Floyd Mayweather paid $600,000 in a settlement against SEC charges, who’s next?
SEC issued a public statement in November of 2017 warning individuals promoting investment vehicles such as stocks, ICOs, cryptocurrencies and other investments without disclosing their compensation arrangements.
Specifically, SEC stated that “these endorsements may be unlawful if they do not disclose the nature, source, and amount of any compensation paid, directly or indirectly, by the company in exchange for the endorsement.”
The operating word here is ‘disclose’.
Interestingly, providing a ‘disclaimer’ stating that ‘I am not a financial advisor and do not rely on my opinion’ is not enough. You have to disclose if you are being compensated for promoting / shilling.
Cryptotapas has not endorsed any project because someone offered financial incentives. We have always picked projects that personally interested us and we share what we come across during our research it leads us to either invest or ignore a particular project.
That is not the case for many social media influencers.
Many backroom deals are entered into before an influencer talks about a project, all without disclosing that they are being compensated.
According to Doug Polk’s YouTube Video, Suppoman was caught on live video when a message from Indahash team offering 2 BTC popped up on his screen, in the video, we can see that Suppoman immediately reacts “Oops, you didn’t see that”. Suppoman later denied having anything to do with shilling the project for money. It would be interesting to see influencers in such a predicament would be bought under investigation, and if so, how? Suppoman does not live in the United States, he lives in the United Kingdom.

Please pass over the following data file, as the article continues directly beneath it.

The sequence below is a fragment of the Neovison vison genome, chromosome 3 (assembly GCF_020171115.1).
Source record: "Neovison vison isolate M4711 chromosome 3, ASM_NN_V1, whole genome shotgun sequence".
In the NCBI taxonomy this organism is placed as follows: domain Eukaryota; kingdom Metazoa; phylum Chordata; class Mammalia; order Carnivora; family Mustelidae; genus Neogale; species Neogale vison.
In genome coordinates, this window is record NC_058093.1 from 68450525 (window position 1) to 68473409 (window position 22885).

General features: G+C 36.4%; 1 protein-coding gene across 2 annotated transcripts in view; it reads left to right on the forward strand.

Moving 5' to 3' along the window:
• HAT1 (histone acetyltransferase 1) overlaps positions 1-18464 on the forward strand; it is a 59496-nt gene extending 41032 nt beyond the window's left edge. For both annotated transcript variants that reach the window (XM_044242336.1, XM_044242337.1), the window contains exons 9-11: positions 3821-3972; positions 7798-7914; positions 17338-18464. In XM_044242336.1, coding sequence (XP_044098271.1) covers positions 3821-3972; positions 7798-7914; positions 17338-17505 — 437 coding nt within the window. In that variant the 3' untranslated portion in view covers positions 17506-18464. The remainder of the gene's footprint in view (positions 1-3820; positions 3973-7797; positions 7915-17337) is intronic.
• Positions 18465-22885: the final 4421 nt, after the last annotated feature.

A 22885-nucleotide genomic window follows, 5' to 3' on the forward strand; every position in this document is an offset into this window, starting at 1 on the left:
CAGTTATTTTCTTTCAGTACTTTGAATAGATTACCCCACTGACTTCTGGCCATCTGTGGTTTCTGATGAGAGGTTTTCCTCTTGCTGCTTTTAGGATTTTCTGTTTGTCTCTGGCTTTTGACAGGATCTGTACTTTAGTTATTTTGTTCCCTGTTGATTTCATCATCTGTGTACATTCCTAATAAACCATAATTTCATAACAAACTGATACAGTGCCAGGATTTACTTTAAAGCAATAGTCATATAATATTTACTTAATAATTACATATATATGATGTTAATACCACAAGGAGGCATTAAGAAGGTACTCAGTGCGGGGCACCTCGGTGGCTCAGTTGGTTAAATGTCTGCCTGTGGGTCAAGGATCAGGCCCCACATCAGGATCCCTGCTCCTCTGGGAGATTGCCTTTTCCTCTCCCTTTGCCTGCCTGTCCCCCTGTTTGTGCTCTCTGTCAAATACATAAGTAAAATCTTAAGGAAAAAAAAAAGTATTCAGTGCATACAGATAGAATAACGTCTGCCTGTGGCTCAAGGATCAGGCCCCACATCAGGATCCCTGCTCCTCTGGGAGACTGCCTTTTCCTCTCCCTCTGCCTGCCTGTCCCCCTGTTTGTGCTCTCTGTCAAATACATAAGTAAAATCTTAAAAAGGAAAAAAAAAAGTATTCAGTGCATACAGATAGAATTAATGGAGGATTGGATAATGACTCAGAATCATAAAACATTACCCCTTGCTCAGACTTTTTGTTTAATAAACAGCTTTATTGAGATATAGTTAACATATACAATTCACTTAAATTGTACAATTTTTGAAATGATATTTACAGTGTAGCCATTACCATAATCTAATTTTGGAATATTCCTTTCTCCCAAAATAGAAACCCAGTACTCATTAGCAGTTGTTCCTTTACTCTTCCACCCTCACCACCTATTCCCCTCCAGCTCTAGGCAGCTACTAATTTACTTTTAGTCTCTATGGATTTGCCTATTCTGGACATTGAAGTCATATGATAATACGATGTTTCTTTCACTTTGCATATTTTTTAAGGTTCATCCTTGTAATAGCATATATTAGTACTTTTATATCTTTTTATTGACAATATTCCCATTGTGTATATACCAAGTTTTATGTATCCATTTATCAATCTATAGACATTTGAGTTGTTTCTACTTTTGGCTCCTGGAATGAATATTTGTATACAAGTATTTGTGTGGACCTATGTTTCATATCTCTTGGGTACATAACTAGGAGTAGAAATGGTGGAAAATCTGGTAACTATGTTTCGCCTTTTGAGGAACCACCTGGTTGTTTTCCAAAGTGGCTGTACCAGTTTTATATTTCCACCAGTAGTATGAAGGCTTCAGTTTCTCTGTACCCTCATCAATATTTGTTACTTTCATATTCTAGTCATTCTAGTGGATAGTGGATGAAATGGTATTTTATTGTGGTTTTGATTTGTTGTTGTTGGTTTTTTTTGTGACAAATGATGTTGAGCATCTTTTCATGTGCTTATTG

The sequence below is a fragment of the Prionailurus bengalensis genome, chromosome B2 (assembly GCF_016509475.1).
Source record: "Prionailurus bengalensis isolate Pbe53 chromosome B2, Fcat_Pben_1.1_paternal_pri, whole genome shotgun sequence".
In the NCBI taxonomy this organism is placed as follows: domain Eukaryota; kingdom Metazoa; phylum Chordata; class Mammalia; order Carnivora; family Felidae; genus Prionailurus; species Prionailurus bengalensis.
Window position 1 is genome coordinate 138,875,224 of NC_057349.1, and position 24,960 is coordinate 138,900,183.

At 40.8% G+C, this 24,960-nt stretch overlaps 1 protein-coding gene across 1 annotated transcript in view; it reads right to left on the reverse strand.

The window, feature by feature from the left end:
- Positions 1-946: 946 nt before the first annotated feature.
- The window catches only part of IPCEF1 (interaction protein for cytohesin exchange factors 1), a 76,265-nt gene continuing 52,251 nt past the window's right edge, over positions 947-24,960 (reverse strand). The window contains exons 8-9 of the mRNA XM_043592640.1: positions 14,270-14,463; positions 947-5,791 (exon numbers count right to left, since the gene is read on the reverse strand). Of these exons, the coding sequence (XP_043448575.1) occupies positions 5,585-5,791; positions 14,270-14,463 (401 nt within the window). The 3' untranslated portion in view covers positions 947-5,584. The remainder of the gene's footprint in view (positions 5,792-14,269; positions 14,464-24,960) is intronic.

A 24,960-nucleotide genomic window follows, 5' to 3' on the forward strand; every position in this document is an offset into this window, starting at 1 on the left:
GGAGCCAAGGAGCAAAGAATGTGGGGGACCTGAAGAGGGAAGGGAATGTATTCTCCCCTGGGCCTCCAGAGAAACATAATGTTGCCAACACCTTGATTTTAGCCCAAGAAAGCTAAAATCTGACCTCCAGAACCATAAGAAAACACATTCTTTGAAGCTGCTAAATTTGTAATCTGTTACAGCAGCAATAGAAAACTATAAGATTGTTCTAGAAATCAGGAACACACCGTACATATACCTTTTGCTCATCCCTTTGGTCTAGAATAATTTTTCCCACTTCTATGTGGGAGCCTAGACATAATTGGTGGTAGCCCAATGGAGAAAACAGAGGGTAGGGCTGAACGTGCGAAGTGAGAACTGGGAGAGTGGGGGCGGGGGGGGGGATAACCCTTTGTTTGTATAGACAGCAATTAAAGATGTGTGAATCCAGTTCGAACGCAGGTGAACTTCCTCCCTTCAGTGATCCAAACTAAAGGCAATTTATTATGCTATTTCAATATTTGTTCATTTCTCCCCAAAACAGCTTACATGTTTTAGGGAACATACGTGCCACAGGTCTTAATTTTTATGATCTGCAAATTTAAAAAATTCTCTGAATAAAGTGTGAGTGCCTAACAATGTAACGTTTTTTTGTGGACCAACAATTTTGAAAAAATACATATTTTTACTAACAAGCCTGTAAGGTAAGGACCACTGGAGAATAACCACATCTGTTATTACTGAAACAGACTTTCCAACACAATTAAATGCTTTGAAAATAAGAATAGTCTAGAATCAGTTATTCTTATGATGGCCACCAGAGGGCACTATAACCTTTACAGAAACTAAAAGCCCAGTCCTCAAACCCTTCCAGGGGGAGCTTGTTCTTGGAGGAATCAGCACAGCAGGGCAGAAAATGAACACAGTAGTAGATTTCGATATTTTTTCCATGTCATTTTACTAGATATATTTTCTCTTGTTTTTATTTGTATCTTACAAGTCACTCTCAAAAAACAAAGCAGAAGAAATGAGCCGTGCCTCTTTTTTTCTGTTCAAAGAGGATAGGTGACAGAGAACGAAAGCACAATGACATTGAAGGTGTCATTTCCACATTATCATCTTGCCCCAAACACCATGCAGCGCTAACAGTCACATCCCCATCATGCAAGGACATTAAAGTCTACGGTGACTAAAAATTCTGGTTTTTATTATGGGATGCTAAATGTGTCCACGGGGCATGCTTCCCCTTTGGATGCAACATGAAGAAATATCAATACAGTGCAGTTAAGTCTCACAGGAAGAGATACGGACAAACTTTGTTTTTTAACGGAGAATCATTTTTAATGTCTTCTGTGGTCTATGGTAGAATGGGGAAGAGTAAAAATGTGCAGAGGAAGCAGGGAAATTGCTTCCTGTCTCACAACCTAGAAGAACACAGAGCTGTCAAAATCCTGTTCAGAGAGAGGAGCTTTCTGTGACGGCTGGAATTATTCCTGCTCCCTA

In another case, a letter made circles in the crypto community talking about corruption (or insider trading of sorts) involving Ian Balina. It would be interesting to see if this alleged shill will come to light and what action this will result in. According to his LinkedIn page, Ian Balina lives in Washington DC.
On November 29, 2018, SEC settled charges with Floyd Mayweather Jr. and Khaled Khaled (DJ Khaled), “for failing to disclose payments they received for promoting investments in Initial Coin Offerings (ICOs).” Mayweather paid $614775 and Khaled settled $157,725, without admitting or denying the findings to settle the charges by SEC. This latest action re-triggered the discussion about SEC going after social media influencers who hid their private dealings about getting compensated for promoting / shilling a particular project is what is going to be the hot topic going into 2019.
Will SEC take the same route of imposing penalties against the social media influencers who concealed the information about being compensation for promoting / shilling about an ICO or crypto project or will SEC press for more serious charges?
We will have to wait and see.
This material has been prepared for general informational purposes only and it is not intended to be relied upon as accounting, tax, investment, legal or other professional advice. Please consult with a professional for specific advice.
About the author
RK Reddy holds two Masters degrees, one in Accounting and another in Business Administration with over 15 years of experience in the financial services industry.
RK Reddy is an ardent fan of Blockchain and Cryptocurrencies. You can see the excitement about this new technology in every article on Cryptotapas.com. Sometimes this excitement leads to an overly optimistic view. Guilty as charged. RK Reddy says “what may seem like an ‘overly optimistic expectation’ today may become an everyday norm in 5-10 years; look at the history of cars or airplanes, Blockchain and Cryptocurrencies belong to the similar frame of reference.” Of course, that is just his opinion.
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